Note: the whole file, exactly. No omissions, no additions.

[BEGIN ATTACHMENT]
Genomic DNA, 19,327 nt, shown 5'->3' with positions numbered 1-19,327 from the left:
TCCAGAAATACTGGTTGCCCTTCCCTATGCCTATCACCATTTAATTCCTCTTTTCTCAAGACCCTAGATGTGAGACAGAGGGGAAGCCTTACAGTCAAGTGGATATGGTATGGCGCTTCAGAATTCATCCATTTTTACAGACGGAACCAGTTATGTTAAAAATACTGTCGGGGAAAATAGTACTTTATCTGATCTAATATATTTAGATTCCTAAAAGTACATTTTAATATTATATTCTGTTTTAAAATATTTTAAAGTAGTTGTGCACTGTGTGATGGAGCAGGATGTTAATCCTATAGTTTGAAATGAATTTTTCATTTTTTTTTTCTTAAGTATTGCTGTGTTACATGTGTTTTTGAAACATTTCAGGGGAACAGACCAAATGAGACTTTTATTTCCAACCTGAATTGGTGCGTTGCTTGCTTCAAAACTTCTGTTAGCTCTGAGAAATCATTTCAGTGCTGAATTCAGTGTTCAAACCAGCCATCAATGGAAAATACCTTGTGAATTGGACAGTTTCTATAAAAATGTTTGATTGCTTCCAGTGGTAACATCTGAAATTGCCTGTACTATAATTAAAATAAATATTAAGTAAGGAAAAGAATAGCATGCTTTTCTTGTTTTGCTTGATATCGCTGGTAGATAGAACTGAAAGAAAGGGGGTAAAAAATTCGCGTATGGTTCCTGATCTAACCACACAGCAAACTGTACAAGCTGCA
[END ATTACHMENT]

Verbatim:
Genomic DNA, 19,327 nt, shown 5'->3' with positions numbered 1-19,327 from the left:
TCCAGAAATACTGGTTGCCCTTCCCTATGCCTATCACCATTTAATTCCTCTTTTCTCAAGACCCTAGATGTGAGACAGAGGGGAAGCCTTACAGTCAAGTGGATATGGTATGGCGCTTCAGAATTCATCCATTTTTACAGACGGAACCAGTTATGTTAAAAATACTGTCGGGGAAAATAGTACTTTATCTGATCTAATATATTTAGATTCCTAAAAGTACATTTTAATATTATATTCTGTTTTAAAATATTTTAAAGTAGTTGTGCACTGTGTGATGGAGCAGGATGTTAATCCTATAGTTTGAAATGAATTTTTCATTTTTTTTTTCTTAAGTATTGCTGTGTTACATGTGTTTTTGAAACATTTCAGGGGAACAGACCAAATGAGACTTTTATTTCCAACCTGAATTGGTGCGTTGCTTGCTTCAAAACTTCTGTTAGCTCTGAGAAATCATTTCAGTGCTGAATTCAGTGTTCAAACCAGCCATCAATGGAAAATACCTTGTGAATTGGACAGTTTCTATAAAAATGTTTGATTGCTTCCAGTGGTAACATCTGAAATTGCCTGTACTATAATTAAAATAAATATTAAGTAAGGAAAAGAATAGCATGCTTTTCTTGTTTTGCTTGATATCGCTGGTAGATAGAACTGAAAGAAAGGGGGTAAAAAATTCGCGTATGGTTCCTGATCTAACCACACAGCAAACTGTACAAGCTGCA